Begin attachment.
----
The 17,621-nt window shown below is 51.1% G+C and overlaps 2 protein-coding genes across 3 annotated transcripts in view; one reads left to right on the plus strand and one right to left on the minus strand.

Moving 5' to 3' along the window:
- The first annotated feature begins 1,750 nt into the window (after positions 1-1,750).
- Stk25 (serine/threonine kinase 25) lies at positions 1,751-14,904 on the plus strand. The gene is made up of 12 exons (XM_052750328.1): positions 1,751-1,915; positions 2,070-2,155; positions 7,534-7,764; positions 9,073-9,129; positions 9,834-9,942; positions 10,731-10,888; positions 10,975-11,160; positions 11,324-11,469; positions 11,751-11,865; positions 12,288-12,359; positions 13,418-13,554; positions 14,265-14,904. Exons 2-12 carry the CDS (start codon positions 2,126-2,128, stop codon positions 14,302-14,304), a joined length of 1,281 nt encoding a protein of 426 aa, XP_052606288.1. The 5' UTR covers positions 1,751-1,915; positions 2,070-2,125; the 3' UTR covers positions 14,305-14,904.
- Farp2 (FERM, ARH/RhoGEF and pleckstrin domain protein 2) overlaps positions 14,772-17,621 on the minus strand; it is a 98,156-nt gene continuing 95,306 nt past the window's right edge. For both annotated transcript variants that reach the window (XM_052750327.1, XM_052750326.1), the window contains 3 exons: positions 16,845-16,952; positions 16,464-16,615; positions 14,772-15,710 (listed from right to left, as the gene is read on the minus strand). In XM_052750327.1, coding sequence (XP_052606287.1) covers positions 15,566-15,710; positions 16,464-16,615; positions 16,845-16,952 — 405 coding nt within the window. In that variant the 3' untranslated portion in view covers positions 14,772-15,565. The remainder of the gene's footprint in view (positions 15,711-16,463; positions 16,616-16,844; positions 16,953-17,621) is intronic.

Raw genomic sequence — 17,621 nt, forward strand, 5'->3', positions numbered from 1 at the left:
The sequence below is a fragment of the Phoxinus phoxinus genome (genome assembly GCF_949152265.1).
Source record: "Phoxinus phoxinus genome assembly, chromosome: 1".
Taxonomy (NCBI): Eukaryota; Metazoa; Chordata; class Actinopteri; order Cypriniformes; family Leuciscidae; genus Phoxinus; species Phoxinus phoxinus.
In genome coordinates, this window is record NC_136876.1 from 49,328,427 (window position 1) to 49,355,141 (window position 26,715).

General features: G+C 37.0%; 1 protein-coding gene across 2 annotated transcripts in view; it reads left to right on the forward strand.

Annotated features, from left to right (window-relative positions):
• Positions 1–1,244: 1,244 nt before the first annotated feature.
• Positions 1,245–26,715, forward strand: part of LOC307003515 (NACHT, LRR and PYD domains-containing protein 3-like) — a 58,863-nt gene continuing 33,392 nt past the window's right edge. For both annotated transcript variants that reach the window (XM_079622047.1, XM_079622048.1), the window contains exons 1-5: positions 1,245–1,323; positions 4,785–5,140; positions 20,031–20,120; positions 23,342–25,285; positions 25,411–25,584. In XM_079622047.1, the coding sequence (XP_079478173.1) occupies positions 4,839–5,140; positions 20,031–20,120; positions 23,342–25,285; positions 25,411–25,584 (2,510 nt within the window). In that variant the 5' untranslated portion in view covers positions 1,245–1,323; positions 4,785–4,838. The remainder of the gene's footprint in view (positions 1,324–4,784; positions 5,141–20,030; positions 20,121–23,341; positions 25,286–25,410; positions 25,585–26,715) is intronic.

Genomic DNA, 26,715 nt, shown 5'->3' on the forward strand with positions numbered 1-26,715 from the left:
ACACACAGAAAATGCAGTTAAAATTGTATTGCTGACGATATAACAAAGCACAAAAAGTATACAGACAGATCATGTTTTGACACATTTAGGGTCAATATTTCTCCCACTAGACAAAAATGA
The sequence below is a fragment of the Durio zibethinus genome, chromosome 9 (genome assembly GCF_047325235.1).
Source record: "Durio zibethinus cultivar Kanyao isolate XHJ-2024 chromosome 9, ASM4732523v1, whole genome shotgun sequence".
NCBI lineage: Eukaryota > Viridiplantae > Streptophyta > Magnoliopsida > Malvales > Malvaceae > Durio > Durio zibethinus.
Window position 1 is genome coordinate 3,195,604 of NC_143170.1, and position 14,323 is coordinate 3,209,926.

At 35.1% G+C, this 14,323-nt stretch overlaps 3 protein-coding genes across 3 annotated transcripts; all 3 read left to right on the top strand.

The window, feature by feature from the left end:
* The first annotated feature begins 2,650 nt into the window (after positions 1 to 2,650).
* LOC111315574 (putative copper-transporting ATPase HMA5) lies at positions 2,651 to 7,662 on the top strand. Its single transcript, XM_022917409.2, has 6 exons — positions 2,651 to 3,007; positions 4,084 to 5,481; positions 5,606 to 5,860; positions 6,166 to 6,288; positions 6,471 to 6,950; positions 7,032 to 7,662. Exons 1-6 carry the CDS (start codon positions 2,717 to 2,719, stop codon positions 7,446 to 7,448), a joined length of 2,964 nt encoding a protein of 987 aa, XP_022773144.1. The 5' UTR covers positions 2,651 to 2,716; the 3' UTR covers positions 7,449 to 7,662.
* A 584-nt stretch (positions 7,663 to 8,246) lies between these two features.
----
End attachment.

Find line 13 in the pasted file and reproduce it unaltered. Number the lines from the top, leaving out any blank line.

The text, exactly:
• Positions 1–1,244: 1,244 nt before the first annotated feature.